Ornstein: Piano Music, Volume 1
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Leo Ornstein: Piano Music, Volume One

Catalogue Number: TOCC0141
EAN: 5060113441416
Release Date: 27 August 2012
Duration: 71:40

Four Impromptus, S300A
Piano Sonata No. 4, S360
In the Country, S63
Cossack Impressions, S55

Arsentiy Kharitonov, piano

The Russian-born American composer Leo Ornstein (1893–2002) lived long enough – an astonishing 109 years – to see his music both fall into and re-emerge from obscurity. His earliest surviving work dates from around 1905; his last was composed in 1990. Not surprisingly, his music embraces a range of styles, ranging on this first CD – in the first extended series devoted to his piano works – from the atmospheric impressionism of the Four Impromptus via the fiery virtuosity of the Fourth Piano Sonata to the Rachmaninov-like Romanticism of the Cossack Impressions and In the Country.

Booklet texts (PDF)

Track Listing, MP3 Downloads and Streaming Samples

Track No. Track Title / Details Duration Sample Add to Cart
DOWNLOAD COMPLETE ALBUM 71:40
1-4 Four Impromptus, S300A (1950s–76)

Leo Ornstein, composer
Arsentiy Kharitonov, piano

(first recording)
17:02
1 No. 1 Moderato 5:14 play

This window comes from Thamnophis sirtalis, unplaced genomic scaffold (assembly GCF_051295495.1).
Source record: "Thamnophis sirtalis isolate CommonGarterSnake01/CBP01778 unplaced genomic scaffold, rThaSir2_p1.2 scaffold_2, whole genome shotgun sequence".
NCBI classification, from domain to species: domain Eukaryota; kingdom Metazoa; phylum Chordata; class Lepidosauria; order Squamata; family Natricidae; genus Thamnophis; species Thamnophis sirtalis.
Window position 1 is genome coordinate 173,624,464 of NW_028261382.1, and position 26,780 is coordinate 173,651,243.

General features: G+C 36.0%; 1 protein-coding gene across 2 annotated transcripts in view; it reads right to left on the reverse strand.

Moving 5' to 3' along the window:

2 No. 2 Epitaph: Moderato espressivo 3:48 play
3 No. 3 An Interlude: Andante 4:34 play
4 No. 4 A Bit of Nostalgia: Moderato 3:26 play
5-8 Piano Sonata No. 4, S360 (c. 1918)

Leo Ornstein, composer
Arsentiy Kharitonov, piano
22:16
5 I Moderato con moto 5:21 play
6 II Semplice 5:51 play
7 III Lento 4:04 play
8 IV Vivo 7:00 play
9-13 In the Country, S63 (1924)

Leo Ornstein, composer
Arsentiy Kharitonov, piano

(first recording)
7:06
9 No. 1 The Gypsy Lament: Moderato con moto 1:28 play
10 No. 2 The Old Dungeon: Andante misterioso 1:51 play
11 No. 3 A Fairy Dance: Tempo rubato 1:08 play
12 No. 4 The Cathedral Bells and the Choir: Moderato non troppo 1:46 play
13 No. 5 The Merry-Go-Round: Vivo e ritmico 0:53 play
14-26 Cossack Impressions, S55 (c. 1914)

Leo Ornstein, composer
Arsentiy Kharitonov, piano

(first recording)
25:16
14 No. 1 Evening Song: Maestoso 3:11 play
15 No. 2 Maidens at the Fountain: Andante comodo rubato 2:06 play
16 No. 3 Mazurka: Con vivo 1:03 play
17 No. 4 Moonlight in the Mountains: Andante amabile 2:04 play
18 No. 5 Grief: Moderato con tristezza 2:12 play
19 No. 6 The Waltz: Tempo di Valse 1:27 play
20 No. 7 The Nocturne: Lento 1:40 play
21 No. 8 At Dawn: Impazientemente 2:00 play
22 No. 9 The Dance: Allegretto con spirito 1:37 play
23 No. 10 The Love Song: Andante con sentimento 1:31 play
24 No. 11 The March: Tempo alla marcia 1:35 play
25 No. 12 Méditation: Languido 2:11 play
26 No. 13 At the Festival: Allegro molto 2:39 play

Artists

Leo Ornstein, about age 40

Leo Ornstein, composer

Arsentiy Kharitonov

Arsentiy Kharitonov, piano

Reviews

Gorgeously close and warm

Arsentiy Kharitonov seems fully in command of the technical and emotional demands and the sound is nothing short of gorgeously close and warm.

In splendid Toccata style Malcolm Macdonald contributes a substantial and highly readable liner note.

[…] this slice through a largely unexplored catalogue presents Ornstein as a master of Russian romance both grand and gentle.